There are always miracles

There are no easy ways to say some things, so bear with me as I explain what’s happened over the last 48 hours.

 

We made it to Mayo on Wednesday night just fine, AJ spent quite a bit of time counting the falcons and admiring her favorite time of year with the fall leaves changing colors. We had a good night, ordering some really good food and watching a great limited time comedy (see: presidential debate).

 

In the morning we got ready as usual and headed to Mayo. AJ was nervous, but not more than usual. As we started through our appointments, she became more and more nervous, which showed through expressive seizures. These seizures increased in rate significantly until at the final appointment, AJ had 11 of them before the meeting was even over over the course of 20 minutes.

 

While there we found out that AJ’s radiation didn’t work as desired, and the tumor has significantly spread and grown, now tendrils of tumor spread throughout remaining healthy tissue throughout her brain. We are no longer talking possible routes to find a stop, but have now changed over to a path of final care through hospice (in home at Joy and Ellis’ home for now). I digress, as we had been interrupted by yet another series of seizures.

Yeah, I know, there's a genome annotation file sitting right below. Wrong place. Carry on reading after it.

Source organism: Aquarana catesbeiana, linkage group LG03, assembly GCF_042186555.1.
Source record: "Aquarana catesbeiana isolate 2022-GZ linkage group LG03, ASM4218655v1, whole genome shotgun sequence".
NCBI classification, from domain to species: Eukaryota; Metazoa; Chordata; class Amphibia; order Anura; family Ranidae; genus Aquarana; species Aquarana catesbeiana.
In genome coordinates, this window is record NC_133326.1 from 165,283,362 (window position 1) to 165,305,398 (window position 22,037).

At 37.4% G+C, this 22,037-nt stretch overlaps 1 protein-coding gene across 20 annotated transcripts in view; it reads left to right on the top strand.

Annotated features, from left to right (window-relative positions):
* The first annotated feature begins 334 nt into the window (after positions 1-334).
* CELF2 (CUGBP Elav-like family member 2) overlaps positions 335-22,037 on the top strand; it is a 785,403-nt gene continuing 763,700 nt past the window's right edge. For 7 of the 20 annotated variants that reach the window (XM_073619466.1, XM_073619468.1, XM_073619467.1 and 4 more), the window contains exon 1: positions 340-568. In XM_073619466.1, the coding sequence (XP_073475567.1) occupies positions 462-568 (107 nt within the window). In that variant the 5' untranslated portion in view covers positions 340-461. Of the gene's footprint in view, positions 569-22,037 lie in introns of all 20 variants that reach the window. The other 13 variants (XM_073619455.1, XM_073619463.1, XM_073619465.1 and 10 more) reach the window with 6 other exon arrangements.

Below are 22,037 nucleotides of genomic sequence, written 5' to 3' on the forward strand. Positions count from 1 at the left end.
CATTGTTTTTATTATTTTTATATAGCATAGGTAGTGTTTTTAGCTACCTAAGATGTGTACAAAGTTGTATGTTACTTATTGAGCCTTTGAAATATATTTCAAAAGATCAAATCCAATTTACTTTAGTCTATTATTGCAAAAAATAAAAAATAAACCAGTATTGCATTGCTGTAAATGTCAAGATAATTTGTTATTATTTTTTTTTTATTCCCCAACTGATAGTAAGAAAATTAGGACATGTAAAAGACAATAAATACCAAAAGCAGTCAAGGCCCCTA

This ended with some pretty strong sedative and an ambulance ride to the ER. From there, we made the decision to keep AJ under Mayo’s care overnight under observation (she also had a few medicine changes to get the seizures under control). This involved yet another ambulance ride from the ER to the hospital.

 

From there we woke on Friday morning with a plan to bring AJ home for quality care. We then spent ~6 hours trying to get in touch with any doctor at Altru to give hospice the AOK that they will oversee hospice’s recommendations. I cannot tell you how North Dakota sucks to deal with in our situation. Not only do they require a primary care physician (which we don’t have, as AJ has successfully been going to Mayo without needing an overseeing doctor saying ‘yup’ every time), but we needed TWO doctors to oversee her care, whereas Minnesota requires one. We spent hours and hours, multiple people calling anyone and everyone at Altru, and ended up not finding a single doctor, let alone two, that would help get AJ home by helping us.

 

At this point we had an awesome social worker at Mayo, Hospice of RRV, Joy, Erika, Ellis and C.J. all calling anyone and everyone at Altru to get AJ home. We ended up getting a good set of doctors (one from Mayo’s oncology team, uncharacteristic to oversee her care after the fact, and one from HRRV) to approve her transfer… At 6pm Friday.

 

We got home a few minutes after 1am to a waiting hospital bed ready for AJ.

 

Our plan from here, whether it be days, weeks, months or years is to be positive and have good, quality and positive time with AJ whilst we are able to.

 

Thank you everyone for your continued support throughout this. We are still praying for a miracle, there’s always a chance!